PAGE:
We invite you to join us! Please pass this information along to anyone you think would be interested in attending!

Michelle McLean
Outreach Specialist
REI Huntington Beach
7777 Edinger Ave. Ste. 138
Huntington Beach, CA 92647


Core Chiropractic is happy to be a part of the Switchback 6-Hours of Orange County. We will provide massage, using a new technology that most professional teams and many elite athletes now use. It’s called DMS (deep muscle stimulator). It vibrates/percusses the muscles 2000 times per minute, giving you a phenomenal massage, without the pain or soreness of traditional deep tissue. In addition, it takes much less time, usually around 25 minutes.

We will be at the race, before it starts, during and afterwards. Also, my office would like to offer a special pre-race discount of 50% to anyone who may need some nagging injuries or tension to be released, during the days or weeks prior to the race. Check out our website or just call (949) 837 7463 to make a reservation. Our address for those who want to get worked on before the race dress is 25542 Jeronimo rd #3, Mission Viejo, CA 92691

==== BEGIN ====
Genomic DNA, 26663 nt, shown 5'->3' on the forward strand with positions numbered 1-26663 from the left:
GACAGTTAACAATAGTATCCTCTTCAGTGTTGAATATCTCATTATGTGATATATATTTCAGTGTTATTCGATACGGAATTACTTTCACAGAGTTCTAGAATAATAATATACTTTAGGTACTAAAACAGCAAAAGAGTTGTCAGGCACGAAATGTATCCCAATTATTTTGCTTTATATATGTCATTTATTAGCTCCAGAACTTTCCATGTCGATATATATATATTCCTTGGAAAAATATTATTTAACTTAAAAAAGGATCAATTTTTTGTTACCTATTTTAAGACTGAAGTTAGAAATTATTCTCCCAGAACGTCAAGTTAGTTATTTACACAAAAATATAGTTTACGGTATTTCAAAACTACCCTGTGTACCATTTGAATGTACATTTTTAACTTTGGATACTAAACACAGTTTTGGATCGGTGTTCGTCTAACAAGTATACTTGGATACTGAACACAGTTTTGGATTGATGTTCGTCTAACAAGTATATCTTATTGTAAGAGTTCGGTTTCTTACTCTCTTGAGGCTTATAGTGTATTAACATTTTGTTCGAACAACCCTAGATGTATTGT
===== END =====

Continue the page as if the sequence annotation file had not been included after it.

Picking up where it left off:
Hope to see you soon,

Shane, the chiropractor


Warrior’s Society Club member Adam Maywhort was recently appointed Field Operations Manager for the Irvine Ranch Land Reserve Trust. He is having his first trail work event next Saturday. If you’re not going to attend the technical skills class/Open House at the Flying B please help Adam out.

When: Saturday, October 29th – 8:00 am until Noon

Where: Bommer Canyon – Cattle Camp Staging Area, Irvine

Directions: The Cattle Camp Staging Area is located in the City of Irvine at the end of Bommer Canyon Road (off of Shady Canyon Road)

Trail Work: We will be working to repair some erosion damage at the West Fork Trail, which is the connector trail from Bommer Canyon to Laguna Coast Wilderness Park and Crystal Cove.